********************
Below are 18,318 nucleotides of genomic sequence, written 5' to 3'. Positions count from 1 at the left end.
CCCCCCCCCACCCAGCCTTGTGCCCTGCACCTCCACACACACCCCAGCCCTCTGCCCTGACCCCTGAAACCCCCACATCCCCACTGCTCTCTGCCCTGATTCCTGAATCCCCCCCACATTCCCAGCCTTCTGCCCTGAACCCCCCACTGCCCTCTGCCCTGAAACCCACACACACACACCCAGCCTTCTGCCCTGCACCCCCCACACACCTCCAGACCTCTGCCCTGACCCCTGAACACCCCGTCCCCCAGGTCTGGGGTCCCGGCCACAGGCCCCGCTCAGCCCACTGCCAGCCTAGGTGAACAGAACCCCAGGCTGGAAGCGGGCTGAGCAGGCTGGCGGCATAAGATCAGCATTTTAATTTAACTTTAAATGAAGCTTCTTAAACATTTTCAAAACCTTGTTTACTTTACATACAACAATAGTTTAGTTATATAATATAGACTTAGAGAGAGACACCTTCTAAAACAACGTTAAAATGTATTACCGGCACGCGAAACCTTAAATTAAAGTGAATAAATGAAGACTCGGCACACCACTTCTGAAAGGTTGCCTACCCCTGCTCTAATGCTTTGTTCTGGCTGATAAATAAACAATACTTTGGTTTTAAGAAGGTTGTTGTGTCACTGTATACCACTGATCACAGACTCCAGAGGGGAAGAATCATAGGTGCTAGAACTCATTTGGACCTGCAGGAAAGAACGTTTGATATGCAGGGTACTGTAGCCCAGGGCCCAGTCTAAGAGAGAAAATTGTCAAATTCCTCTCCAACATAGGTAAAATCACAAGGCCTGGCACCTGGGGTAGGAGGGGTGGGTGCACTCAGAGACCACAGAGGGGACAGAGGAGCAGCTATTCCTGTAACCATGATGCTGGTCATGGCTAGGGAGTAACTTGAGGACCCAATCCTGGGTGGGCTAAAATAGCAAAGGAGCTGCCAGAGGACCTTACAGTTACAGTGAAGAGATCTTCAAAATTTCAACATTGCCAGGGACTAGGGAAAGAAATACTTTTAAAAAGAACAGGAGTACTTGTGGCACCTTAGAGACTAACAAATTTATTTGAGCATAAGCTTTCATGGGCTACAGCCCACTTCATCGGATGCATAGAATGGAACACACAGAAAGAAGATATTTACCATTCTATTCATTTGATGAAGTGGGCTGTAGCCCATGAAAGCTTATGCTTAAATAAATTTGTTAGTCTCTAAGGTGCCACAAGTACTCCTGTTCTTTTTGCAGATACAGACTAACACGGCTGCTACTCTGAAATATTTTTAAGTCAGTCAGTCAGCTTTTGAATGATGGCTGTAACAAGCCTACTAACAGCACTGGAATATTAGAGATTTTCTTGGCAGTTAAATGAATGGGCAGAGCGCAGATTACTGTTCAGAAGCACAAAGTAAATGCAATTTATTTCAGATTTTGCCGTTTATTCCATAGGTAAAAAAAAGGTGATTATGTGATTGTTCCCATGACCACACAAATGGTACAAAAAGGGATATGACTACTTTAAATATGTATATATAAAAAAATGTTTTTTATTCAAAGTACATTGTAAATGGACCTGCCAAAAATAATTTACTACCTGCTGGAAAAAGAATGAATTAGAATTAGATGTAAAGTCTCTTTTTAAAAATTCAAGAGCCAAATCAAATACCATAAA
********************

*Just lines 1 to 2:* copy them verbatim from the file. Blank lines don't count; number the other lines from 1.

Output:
Below are 18,318 nucleotides of genomic sequence, written 5' to 3'. Positions count from 1 at the left end.
CCCCCCCCCACCCAGCCTTGTGCCCTGCACCTCCACACACACCCCAGCCCTCTGCCCTGACCCCTGAAACCCCCACATCCCCACTGCTCTCTGCCCTGATTCCTGAATCCCCCCCACATTCCCAGCCTTCTGCCCTGAACCCCCCACTGCCCTCTGCCCTGAAACCCACACACACACACCCAGCCTTCTGCCCTGCACCCCCCACACACCTCCAGACCTCTGCCCTGACCCCTGAACACCCCGTCCCCCAGGTCTGGGGTCCCGGCCACAGGCCCCGCTCAGCCCACTGCCAGCCTAGGTGAACAGAACCCCAGGCTGGAAGCGGGCTGAGCAGGCTGGCGGCATAAGATCAGCATTTTAATTTAACTTTAAATGAAGCTTCTTAAACATTTTCAAAACCTTGTTTACTTTACATACAACAATAGTTTAGTTATATAATATAGACTTAGAGAGAGACACCTTCTAAAACAACGTTAAAATGTATTACCGGCACGCGAAACCTTAAATTAAAGTGAATAAATGAAGACTCGGCACACCACTTCTGAAAGGTTGCCTACCCCTGCTCTAATGCTTTGTTCTGGCTGATAAATAAACAATACTTTGGTTTTAAGAAGGTTGTTGTGTCACTGTATACCACTGATCACAGACTCCAGAGGGGAAGAATCATAGGTGCTAGAACTCATTTGGACCTGCAGGAAAGAACGTTTGATATGCAGGGTACTGTAGCCCAGGGCCCAGTCTAAGAGAGAAAATTGTCAAATTCCTCTCCAACATAGGTAAAATCACAAGGCCTGGCACCTGGGGTAGGAGGGGTGGGTGCACTCAGAGACCACAGAGGGGACAGAGGAGCAGCTATTCCTGTAACCATGATGCTGGTCATGGCTAGGGAGTAACTTGAGGACCCAATCCTGGGTGGGCTAAAATAGCAAAGGAGCTGCCAGAGGACCTTACAGTTACAGTGAAGAGATCTTCAAAATTTCAACATTGCCAGGGACTAGGGAAAGAAATACTTTTAAAAAGAACAGGAGTACTTGTGGCACCTTAGAGACTAACAAATTTATTTGAGCATAAGCTTTCATGGGCTACAGCCCACTTCATCGGATGCATAGAATGGAACACACAGAAAGAAGATATTTACCATTCTATTCATTTGATGAAGTGGGCTGTAGCCCATGAAAGCTTATGCTTAAATAAATTTGTTAGTCTCTAAGGTGCCACAAGTACTCCTGTTCTTTTTGCAGATACAGACTAACACGGCTGCTACTCTGAAATATTTTTAAGTCAGTCAGTCAGCTTTTGAATGATGGCTGTAACAAGCCTACTAACAGCACTGGAATATTAGAGATTTTCTTGGCAGTTAAATGAATGGGCAGAGCGCAGATTACTGTTCAGAAGCACAAAGTAAATGCAATTTATTTCAGATTTTGCCGTTTATTCCATAGGTAAAAAAAAGGTGATTATGTGATTGTTCCCATGACCACACAAATGGTACAAAAAGGGATATGACTACTTTAAATATGTATATATAAAAAAATGTTTTTTATTCAAAGTACATTGTAAATGGACCTGCCAAAAATAATTTACTACCTGCTGGAAAAAGAATGAATTAGAATTAGATGTAAAGTCTCTTTTTAAAAATTCAAGAGCCAAATCAAATACCATAAA